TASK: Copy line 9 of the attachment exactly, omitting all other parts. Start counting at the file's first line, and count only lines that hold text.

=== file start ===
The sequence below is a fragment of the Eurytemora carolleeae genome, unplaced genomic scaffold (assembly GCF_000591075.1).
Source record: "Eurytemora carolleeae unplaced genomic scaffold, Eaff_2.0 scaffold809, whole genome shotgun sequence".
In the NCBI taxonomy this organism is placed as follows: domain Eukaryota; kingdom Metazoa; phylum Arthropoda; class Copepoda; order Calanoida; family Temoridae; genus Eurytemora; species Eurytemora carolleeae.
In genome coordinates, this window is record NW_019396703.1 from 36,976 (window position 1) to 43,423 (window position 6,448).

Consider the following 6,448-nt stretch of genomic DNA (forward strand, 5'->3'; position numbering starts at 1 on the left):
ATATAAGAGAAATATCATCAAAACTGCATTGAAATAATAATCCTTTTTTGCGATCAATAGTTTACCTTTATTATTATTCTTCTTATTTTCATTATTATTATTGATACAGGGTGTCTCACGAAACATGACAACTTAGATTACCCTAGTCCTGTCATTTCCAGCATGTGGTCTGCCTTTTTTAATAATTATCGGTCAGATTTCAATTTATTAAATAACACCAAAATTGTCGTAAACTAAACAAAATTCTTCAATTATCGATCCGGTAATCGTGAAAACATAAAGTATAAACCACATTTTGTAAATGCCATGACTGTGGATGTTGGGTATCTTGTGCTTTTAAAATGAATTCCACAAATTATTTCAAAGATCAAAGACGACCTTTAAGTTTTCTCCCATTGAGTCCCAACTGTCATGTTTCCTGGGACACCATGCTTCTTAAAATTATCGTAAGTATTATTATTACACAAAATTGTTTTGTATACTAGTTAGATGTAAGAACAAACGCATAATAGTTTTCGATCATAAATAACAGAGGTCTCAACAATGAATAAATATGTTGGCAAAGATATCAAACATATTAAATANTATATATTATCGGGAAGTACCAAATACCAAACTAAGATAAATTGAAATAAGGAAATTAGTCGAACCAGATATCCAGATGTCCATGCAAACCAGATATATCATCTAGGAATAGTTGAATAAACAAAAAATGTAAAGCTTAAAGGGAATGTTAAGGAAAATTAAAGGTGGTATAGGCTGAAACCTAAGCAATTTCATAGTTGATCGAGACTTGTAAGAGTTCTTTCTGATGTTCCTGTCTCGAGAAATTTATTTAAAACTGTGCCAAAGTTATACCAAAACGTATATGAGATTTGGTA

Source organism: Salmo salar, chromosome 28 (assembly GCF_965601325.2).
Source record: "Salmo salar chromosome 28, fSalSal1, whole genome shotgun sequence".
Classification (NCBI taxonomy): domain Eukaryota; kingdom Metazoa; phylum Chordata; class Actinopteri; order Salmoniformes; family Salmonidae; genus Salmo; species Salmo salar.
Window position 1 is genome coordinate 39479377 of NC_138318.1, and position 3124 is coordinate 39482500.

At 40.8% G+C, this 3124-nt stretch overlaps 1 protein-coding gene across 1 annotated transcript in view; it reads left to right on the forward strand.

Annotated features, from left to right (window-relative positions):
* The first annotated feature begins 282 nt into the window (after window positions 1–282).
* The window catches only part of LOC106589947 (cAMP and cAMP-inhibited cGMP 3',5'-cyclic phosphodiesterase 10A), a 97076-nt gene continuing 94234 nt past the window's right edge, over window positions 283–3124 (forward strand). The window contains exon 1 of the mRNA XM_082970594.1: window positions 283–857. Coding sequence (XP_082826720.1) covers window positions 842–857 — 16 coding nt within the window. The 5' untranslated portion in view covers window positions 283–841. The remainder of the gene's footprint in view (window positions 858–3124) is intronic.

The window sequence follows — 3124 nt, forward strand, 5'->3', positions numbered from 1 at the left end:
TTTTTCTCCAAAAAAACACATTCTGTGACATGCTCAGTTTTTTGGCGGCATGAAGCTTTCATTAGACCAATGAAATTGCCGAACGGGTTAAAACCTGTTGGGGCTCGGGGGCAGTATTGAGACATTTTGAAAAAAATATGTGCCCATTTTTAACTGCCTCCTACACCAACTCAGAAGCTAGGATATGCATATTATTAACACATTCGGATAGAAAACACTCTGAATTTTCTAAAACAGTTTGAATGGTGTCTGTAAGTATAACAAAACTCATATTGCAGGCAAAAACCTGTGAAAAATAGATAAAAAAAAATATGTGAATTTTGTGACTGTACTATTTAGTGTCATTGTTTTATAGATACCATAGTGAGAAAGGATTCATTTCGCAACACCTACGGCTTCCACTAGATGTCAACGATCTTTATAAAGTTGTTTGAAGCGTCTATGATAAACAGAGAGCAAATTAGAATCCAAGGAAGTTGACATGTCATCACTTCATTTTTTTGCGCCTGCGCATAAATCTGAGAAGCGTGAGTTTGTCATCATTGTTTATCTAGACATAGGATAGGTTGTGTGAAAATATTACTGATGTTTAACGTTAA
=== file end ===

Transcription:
Classification (NCBI taxonomy): domain Eukaryota; kingdom Metazoa; phylum Chordata; class Actinopteri; order Salmoniformes; family Salmonidae; genus Salmo; species Salmo salar.